Dropped in a Footnote
“I started to read and discovered that I could not find the footnotes. Evidently, under the Paperwork Reduction Act, they decided to print the footnotes in a separate volume and sell them. They were $19.95 plus shipping and handling through the Congressional Budget Office, but I found them on Amazon for $9.99 each if you buy three.”
“I was going through the provision, which requires nursing homes to have all the little wheels on the walkers to be the kind that don’t leave those black marks on the linoleum,” continues Brandon. “I guess the nursing home janitorial lobby is pretty strong in Congress. Anyway, in footnote 29 to that provision I found they repealed the even- numbered amendments to the Bill of Rights. I thought I should tell someone, so I told my mom, who is an attorney.”
Unprecedented Bipartisan Support
“The drafters of the nationwide health-care act knew this would result in litigation throughout the states and added cost to the taxpayers,” said Heather Willoughby-Schwartz, Portland, OR, cochair of the Congressional Subcommittee for Legislation Reduction. “Our subcommittee was assigned with the task of seeing if there is other legislation that could be eliminated to lessen the burden on the courts and the taxpayers. We all remembered the Bill of Rights from high school civics, so we started there.”
The Congressional Subcommittee for Legislation Reduction was formed just this year, and all of the members are part of the freshman class just entering Congress. There are supposed to be six Republicans and six Democrats on the subcommittee.
“We were all concerned that our Republican colleague from New Hampshire was really a closet Libertarian,” claims Rep. Harold “Buck” Torgeson of Mobile, AL. “Our fears were confirmed when he tried to slip a period behind the words, ‘Congress shall make no law . . . in the First Amendment. We followed him out to the parking lot and saw him get into a pickup truck that had a Ron Paul bumper sticker on the back. After that, we just didn’t tell him about the meetings.”
“We knew we had to cut somewhere,” continues Willoughby-Schwartz. “We went back and forth on which amendments Republicans wanted and which amendments we wanted. We suggested a coin toss, but, in an effort to show bipartisanship, decided on keeping the odds and throwing out the evens. There was no way the Democrats would budge on the First Amendment, and we thought there was no way the Republicans would budge on the Second Amendment, but they did. That’s about as far as we got. We all knew the Fifth Amendment from Law and Order, but since nobody could remember what any amendment said after the Fifth, we just figured those weren’t all that big a deal anyway.”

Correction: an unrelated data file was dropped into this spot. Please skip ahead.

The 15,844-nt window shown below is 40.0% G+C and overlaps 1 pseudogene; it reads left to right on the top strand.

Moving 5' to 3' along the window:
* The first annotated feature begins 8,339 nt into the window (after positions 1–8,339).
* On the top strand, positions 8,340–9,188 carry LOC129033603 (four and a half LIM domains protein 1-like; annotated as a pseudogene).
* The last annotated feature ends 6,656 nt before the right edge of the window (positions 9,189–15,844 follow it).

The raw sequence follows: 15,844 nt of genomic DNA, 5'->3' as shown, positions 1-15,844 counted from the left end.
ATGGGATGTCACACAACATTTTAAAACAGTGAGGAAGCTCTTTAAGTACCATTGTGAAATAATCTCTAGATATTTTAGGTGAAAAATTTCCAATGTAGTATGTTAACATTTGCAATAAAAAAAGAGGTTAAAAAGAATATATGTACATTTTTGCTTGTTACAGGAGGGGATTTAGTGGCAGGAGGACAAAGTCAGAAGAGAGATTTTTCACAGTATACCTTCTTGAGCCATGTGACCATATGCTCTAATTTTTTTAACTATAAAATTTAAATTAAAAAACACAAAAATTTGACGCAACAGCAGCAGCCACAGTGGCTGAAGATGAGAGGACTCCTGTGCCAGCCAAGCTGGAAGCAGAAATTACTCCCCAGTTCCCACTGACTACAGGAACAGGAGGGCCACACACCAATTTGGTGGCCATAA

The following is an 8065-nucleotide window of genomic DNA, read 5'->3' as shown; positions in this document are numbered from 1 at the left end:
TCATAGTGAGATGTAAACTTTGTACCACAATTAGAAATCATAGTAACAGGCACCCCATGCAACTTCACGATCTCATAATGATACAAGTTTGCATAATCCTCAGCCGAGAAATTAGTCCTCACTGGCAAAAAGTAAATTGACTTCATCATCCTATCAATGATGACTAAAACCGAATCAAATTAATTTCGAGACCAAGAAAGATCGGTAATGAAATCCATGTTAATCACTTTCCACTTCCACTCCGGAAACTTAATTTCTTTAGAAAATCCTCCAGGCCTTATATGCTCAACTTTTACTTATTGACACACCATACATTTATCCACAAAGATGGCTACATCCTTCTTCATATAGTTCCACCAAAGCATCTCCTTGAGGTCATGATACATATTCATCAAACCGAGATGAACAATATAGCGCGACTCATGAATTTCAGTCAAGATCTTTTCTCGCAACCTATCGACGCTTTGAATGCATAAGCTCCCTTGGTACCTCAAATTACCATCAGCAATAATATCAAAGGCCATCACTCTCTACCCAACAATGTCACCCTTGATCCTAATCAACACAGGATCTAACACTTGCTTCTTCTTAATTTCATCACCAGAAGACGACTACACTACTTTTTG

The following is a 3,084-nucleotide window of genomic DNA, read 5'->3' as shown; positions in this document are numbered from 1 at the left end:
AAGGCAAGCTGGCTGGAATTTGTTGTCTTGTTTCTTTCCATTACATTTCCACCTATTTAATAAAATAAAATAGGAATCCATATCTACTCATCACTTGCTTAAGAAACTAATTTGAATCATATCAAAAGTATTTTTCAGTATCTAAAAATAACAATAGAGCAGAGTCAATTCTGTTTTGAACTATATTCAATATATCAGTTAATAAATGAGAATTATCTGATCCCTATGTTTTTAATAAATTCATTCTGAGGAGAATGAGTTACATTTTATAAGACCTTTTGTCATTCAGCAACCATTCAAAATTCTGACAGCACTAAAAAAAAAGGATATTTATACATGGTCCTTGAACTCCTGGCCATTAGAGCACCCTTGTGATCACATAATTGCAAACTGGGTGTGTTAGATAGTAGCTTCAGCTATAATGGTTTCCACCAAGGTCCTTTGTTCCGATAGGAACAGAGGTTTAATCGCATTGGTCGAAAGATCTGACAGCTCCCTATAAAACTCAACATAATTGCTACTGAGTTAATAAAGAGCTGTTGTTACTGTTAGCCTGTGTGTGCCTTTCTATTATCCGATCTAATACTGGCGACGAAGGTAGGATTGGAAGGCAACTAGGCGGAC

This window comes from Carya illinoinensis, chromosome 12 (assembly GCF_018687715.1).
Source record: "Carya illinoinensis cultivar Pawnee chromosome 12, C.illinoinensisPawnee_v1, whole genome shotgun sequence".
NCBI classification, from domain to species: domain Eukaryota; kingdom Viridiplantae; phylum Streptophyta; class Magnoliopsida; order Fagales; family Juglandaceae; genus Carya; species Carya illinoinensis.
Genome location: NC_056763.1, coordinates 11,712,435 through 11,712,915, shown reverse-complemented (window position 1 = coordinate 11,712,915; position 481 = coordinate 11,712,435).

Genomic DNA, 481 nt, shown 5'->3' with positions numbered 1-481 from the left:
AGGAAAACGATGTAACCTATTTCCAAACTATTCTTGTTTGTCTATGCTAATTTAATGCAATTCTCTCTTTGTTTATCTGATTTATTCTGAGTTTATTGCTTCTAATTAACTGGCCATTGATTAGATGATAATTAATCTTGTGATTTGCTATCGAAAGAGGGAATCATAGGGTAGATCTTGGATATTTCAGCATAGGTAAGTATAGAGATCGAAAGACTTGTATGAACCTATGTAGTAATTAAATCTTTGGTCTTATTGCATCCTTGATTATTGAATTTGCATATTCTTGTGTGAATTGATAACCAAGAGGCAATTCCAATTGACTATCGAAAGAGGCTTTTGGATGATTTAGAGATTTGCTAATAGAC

“Yes, we were willing to lose the Second Amendment, as long as that pesky Fourth Amendment went with it,” explains Rep. Torgeson. “You see, the beauty of this is the law is not retroactive. All of us who have guns or buy guns by the effective date will get to keep them. Sure, I care about future generations, but a new Glock 9mm will keep for decades if you keep it well oiled and in a case.”
Two, Four, Six, Eight. How You Going to Litigate?
The exact effect of the repeal is unknown. Gun manufacturers are gearing up for what looks like banner domestic sales through the end of 2012. There has also been, however, an inexplicable increase in the rental of large and extra-large P.O. boxes in many border cities in Canada and Mexico.
Law enforcement reports that drug trafficking has skyrocketed in anticipation of the repeal of the Fourth Amendment next year. This does not appear to trouble law-and-order types, who point out the abolition of speedy trials [Sixth] and repeal of the ban on cruel and unusual punishment [Eighth] should counterbalance any increase.
The Section of Litigation has sprung into action. A blue ribbon task force is being appointed to prepare a Power Point, training video, and, possibly, branded drink cozies. The goal is to creating a dialogue so as to better articulate the Section’s position, if any, on this issue. The committee is scheduled to report back to the Section as a whole during the Fall 2016 meeting, at which point the Section’s Delegates to the Council will be instructed on how to vote should the matter come before the full ABA. The meeting is scheduled for the beautiful Four Seasons, Maui.
This article was written for your enjoyment on April Fools' Day and should not be taken seriously.
Mark A. Drummond is an associate editor for Litigation News.